Sarah feels every mile in the moving truck from D.C to Ohio. While she knows she’s headed in the right direction, she can’t get the calamity out of her head. She tries to form sentences out of all the noise, but comes up with nothing. In her home town, her mother anxiously awaits the arrival of her only child, and her friends daydream of future nights at their local.
2000 miles south east of her trip, Jen sits in the living room of her apartment drinking her iced coffee and watching Sex and the City reruns. Her boyfriend of several years is at work. In a state marked by manicured landscapes and neon everything, she has never felt so middle gray. She feels less like a marathon and more like a treadmill, scrolling through Facebook on her phone looking at pictures of her in her early twenties, marked by impromptu shows at Lupo’s and adjusting her cat eye at a red light in her rearview.
A month or so later, I’m hearing a similar story from another friend, the obvious theme breaking down walls inside my head.
“Maybe we were right about ourselves all along.”
I think back to myself at 16 in my dad’s old house, editing my clothing with my my step mom’s sewing kit, my sister curiously inquiring why I never wear color. Jen picks me up in her old Chevy, and we form some lie about plans for the evening. In two or so hours, she is in the front row with our friend Tina, and I’m drinking a ginger ale in the back with the bartender talking about this Mit Romney asshole. In those days, I ended up in love far more frequently than I found myself in any back seat. As a teenager, my creativity recharged overnight and I didn’t even have to sleep.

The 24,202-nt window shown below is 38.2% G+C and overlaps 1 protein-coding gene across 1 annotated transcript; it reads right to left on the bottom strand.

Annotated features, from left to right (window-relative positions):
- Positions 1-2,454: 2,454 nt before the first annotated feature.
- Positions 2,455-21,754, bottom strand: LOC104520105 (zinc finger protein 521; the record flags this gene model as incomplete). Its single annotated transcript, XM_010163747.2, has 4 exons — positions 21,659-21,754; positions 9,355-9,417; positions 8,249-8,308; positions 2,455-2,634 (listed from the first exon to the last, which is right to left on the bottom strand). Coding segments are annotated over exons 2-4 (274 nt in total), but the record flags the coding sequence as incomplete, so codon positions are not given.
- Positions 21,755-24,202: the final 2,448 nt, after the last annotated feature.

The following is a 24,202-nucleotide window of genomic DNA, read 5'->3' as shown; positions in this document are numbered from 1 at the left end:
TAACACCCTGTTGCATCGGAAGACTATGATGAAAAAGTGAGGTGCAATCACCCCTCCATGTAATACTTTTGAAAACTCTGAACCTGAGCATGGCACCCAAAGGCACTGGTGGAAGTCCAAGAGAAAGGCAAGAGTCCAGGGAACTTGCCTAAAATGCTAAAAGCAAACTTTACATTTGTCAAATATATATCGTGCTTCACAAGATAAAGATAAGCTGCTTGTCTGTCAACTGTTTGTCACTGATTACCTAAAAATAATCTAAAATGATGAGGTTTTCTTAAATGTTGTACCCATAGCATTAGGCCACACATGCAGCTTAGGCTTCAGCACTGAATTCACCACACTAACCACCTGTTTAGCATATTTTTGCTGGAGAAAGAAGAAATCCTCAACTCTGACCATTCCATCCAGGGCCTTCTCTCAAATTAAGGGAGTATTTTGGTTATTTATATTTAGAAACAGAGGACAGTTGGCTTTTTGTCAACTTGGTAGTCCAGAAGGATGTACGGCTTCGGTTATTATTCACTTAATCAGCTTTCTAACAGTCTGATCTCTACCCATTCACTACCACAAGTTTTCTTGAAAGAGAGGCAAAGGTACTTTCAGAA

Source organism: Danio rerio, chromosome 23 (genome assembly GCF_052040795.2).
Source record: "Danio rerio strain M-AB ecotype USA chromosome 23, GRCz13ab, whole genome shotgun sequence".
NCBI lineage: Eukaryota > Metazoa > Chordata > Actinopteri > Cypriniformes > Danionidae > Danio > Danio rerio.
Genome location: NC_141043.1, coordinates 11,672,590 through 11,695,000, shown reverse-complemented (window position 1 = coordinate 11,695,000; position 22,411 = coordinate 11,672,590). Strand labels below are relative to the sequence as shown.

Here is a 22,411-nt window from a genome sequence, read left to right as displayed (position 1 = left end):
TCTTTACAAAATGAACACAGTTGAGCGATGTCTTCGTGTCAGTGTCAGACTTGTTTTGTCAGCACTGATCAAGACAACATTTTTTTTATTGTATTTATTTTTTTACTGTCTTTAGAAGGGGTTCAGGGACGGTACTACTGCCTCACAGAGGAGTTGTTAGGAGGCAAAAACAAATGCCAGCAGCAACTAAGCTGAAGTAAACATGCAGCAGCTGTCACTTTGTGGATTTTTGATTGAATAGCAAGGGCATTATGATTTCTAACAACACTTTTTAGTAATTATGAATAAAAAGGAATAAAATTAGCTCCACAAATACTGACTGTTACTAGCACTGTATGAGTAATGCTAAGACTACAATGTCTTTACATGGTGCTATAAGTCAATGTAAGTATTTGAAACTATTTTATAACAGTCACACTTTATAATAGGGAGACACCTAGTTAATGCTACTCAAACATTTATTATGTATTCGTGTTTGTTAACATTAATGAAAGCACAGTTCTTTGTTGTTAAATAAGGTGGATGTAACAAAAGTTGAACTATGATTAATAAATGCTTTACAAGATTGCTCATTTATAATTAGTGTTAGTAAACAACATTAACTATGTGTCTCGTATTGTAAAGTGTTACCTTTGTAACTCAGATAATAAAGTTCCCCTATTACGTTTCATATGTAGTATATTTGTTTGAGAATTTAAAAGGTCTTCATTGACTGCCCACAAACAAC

Six years later, I had a long term boyfriend and a college degree, but not much in terms of inspiration or finances. I went against my own grain. I followed the man and the dollar. I took the back seat but was far from making love there.
We’ve all had that moment when we stop trusting ourselves; the moment when we let the road dictate our destinations, totally forgetting that we’re behind the wheel.
I frequently refer back to something my mom often said when I told her of personal desires that were the exact opposite of who I am as a person,
“Everything eventually goes back to the way its supposed to be. Life finds a way to bring it there.”
In a old apartment in Chicago, my clean laundry is sprawled all across my living room floor, and I have Jen on the line while I’m folding. I can’t help but notice my style is eerily similar to the way it was when I was a kid, except older. I find myself saying to my friend, that despite what she wanted, she never stopped being herself, and she never will either. As I say that, I think of Sarah making her life go in Ohio, and Abby who will always be a teacher of sorts regardless of what she’s teaching. I think of Andrew, who at 15 worked in a deli and drew pictures in his sketch book, and is now a butcher and selling his paintings and illustrations. I think of my colleague who in mid conversation with me smiles and tells me that I will always be a bleeding heart poet, no matter what I do.
We are the regenerati-the ones who understand that going back to basics doesn’t mean regression. We’ve stripped away the pretense of what the years were expected to turn us into and realized that being adult doesn’t mean sacrificing seventeen. Wearing blazers and being on a first name basis with your dry cleaner doesn’t mean you also have to take to the suburbs and only socialize with people who are faking it in the exact same way you are.
We know that sometimes, you outgrow an old personal epiphany-and that’s okay.